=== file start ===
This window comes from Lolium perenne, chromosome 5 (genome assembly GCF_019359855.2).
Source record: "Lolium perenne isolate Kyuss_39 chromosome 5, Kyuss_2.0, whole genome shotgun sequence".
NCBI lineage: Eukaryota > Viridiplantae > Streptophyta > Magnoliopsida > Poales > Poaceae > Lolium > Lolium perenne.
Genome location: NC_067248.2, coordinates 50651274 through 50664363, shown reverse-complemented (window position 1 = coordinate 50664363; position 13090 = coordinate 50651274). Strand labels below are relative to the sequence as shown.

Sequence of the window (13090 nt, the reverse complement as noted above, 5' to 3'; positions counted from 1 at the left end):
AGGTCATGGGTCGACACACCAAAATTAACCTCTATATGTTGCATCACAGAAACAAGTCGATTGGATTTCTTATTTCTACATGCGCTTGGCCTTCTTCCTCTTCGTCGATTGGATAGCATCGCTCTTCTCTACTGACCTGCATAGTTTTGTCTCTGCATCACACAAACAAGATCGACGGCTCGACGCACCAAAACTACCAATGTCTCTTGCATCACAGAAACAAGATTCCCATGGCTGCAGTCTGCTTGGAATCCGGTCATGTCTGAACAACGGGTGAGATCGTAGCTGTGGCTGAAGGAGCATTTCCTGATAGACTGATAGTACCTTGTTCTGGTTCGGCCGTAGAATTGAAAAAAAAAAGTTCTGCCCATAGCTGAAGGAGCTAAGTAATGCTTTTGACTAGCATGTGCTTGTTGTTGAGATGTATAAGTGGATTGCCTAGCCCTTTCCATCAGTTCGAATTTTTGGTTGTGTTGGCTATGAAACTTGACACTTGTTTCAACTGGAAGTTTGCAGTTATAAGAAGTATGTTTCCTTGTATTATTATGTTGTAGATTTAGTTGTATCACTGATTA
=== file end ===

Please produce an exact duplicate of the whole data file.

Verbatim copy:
This window comes from Lolium perenne, chromosome 5 (genome assembly GCF_019359855.2).
Source record: "Lolium perenne isolate Kyuss_39 chromosome 5, Kyuss_2.0, whole genome shotgun sequence".
NCBI lineage: Eukaryota > Viridiplantae > Streptophyta > Magnoliopsida > Poales > Poaceae > Lolium > Lolium perenne.
Genome location: NC_067248.2, coordinates 50651274 through 50664363, shown reverse-complemented (window position 1 = coordinate 50664363; position 13090 = coordinate 50651274). Strand labels below are relative to the sequence as shown.

Sequence of the window (13090 nt, the reverse complement as noted above, 5' to 3'; positions counted from 1 at the left end):
AGGTCATGGGTCGACACACCAAAATTAACCTCTATATGTTGCATCACAGAAACAAGTCGATTGGATTTCTTATTTCTACATGCGCTTGGCCTTCTTCCTCTTCGTCGATTGGATAGCATCGCTCTTCTCTACTGACCTGCATAGTTTTGTCTCTGCATCACACAAACAAGATCGACGGCTCGACGCACCAAAACTACCAATGTCTCTTGCATCACAGAAACAAGATTCCCATGGCTGCAGTCTGCTTGGAATCCGGTCATGTCTGAACAACGGGTGAGATCGTAGCTGTGGCTGAAGGAGCATTTCCTGATAGACTGATAGTACCTTGTTCTGGTTCGGCCGTAGAATTGAAAAAAAAAAGTTCTGCCCATAGCTGAAGGAGCTAAGTAATGCTTTTGACTAGCATGTGCTTGTTGTTGAGATGTATAAGTGGATTGCCTAGCCCTTTCCATCAGTTCGAATTTTTGGTTGTGTTGGCTATGAAACTTGACACTTGTTTCAACTGGAAGTTTGCAGTTATAAGAAGTATGTTTCCTTGTATTATTATGTTGTAGATTTAGTTGTATCACTGATTA